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Layered Feedback Control Improves Robust Functionality across Heterogeneous Cell Populations

By Xinying Ren, Richard M. Murray

Posted 25 Mar 2020
bioRxiv DOI: 10.1101/2020.03.24.006528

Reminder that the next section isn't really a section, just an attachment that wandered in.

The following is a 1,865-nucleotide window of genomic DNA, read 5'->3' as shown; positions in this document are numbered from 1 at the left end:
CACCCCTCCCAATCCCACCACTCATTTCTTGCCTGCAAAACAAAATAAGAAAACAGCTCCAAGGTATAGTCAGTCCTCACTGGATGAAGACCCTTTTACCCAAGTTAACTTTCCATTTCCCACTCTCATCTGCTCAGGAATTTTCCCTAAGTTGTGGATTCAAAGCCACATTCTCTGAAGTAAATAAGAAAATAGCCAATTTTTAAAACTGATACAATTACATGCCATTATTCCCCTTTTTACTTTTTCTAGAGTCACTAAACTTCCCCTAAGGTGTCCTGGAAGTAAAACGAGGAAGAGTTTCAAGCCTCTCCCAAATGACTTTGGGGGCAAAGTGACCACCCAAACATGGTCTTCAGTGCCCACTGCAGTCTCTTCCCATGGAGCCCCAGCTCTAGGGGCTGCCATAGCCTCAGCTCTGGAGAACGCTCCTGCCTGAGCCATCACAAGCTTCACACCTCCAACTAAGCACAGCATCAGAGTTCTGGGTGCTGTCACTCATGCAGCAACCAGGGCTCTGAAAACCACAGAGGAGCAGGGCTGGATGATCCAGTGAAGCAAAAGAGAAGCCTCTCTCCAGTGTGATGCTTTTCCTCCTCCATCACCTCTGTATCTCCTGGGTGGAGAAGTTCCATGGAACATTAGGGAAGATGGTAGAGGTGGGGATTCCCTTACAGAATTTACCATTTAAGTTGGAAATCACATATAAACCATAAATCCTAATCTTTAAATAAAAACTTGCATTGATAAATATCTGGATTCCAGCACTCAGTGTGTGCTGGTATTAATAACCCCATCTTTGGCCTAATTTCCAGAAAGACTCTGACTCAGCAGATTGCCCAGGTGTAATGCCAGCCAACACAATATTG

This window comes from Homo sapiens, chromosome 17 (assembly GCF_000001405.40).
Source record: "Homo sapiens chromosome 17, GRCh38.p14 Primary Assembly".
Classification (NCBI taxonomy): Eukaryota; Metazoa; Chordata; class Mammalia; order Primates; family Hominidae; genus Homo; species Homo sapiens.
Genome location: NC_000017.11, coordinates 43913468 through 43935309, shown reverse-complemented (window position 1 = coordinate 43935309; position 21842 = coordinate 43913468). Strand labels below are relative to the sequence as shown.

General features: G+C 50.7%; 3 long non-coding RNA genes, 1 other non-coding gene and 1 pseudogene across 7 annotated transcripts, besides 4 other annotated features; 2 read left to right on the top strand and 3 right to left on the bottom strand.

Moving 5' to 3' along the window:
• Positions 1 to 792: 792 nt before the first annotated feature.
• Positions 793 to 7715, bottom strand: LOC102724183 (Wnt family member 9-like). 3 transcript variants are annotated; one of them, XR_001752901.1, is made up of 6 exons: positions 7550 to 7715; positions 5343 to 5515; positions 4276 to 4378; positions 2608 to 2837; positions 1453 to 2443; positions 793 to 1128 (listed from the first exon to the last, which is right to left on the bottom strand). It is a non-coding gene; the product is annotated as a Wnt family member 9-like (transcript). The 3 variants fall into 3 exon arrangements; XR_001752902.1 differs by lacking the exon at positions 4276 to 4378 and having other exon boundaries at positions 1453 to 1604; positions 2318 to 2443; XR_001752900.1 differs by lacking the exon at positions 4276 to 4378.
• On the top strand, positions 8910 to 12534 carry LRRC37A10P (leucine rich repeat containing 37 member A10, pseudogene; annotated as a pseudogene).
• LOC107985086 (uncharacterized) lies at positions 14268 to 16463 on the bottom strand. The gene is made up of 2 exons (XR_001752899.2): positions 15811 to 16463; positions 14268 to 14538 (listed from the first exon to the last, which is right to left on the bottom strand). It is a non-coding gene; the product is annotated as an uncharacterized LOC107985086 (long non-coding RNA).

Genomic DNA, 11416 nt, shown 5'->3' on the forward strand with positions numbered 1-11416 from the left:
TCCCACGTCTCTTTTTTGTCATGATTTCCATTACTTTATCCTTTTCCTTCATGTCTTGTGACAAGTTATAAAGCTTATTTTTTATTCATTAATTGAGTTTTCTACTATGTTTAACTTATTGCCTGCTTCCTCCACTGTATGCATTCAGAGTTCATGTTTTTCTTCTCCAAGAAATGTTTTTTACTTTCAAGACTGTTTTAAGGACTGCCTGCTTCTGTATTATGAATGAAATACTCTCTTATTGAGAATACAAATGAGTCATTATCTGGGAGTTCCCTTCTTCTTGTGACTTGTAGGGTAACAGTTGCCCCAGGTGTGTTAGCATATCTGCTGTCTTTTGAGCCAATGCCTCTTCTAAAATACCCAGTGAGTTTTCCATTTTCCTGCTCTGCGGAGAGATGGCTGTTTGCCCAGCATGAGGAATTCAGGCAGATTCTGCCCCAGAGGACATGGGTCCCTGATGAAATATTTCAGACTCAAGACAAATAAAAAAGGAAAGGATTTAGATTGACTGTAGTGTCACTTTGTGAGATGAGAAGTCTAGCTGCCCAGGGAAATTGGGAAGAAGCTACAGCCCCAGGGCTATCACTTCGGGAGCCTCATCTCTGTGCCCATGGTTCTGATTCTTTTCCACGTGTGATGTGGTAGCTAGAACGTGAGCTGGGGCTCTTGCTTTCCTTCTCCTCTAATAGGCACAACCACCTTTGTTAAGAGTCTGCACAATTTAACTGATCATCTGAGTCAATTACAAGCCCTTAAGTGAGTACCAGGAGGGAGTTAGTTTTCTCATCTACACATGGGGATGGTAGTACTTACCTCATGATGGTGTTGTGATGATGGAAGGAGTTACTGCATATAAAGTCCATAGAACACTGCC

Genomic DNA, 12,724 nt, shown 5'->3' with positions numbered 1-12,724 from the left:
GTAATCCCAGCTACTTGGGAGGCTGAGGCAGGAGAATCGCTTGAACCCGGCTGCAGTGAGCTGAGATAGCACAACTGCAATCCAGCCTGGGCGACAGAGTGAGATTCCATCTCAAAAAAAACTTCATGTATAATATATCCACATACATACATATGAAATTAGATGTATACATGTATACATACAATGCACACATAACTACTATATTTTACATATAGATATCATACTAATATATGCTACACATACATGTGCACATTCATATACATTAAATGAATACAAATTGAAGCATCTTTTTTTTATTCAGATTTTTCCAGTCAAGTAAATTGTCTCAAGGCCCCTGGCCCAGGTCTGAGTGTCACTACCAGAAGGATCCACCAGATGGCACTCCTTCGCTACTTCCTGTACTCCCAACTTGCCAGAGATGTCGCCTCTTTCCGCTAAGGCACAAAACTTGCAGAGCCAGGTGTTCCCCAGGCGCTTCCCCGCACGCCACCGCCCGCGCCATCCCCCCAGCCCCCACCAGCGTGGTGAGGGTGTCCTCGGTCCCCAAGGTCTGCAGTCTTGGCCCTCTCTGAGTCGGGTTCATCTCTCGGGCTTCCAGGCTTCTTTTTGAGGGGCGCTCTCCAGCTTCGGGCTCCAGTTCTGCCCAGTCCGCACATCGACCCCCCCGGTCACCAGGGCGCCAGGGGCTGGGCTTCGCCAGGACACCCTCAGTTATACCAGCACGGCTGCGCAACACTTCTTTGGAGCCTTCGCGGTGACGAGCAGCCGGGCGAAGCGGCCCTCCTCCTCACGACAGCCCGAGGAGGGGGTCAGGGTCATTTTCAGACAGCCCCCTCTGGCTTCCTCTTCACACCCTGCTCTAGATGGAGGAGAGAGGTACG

Realizing homeostatic control of metabolites or proteins is one of the key goals of synthetic circuits. However, if control is only implemented internally in individual cells, cell-cell heterogeneity may break the homeostasis on populationlevel since cells do not contribute equally to the production or regulation. New control structures are needed to achieve robust functionality in heterogeneous cell populations. Quorum sensing(QS) serves as a collective mechanism by releasing and sensing small and diffusible signaling molecules for group decision-making. We propose a layered feedback control structure that includes a global controller using quorum sensing and a local controller via internal signal-receptor systems. We demonstrate with modeling and simulation that the global controller drives contributing cells to compensate for disturbances while the local controller governs the fail-mode performance in non-contributing cells. The layered controller can tolerate a higher portion of non-contributing cells or longer generations of mutant cells while maintaining metabolites or proteins level within a small error range, compared with only internal feedback control. We further discuss the potential of such layered structures in robust control of cell population size,population fraction and other population-dependent functions.

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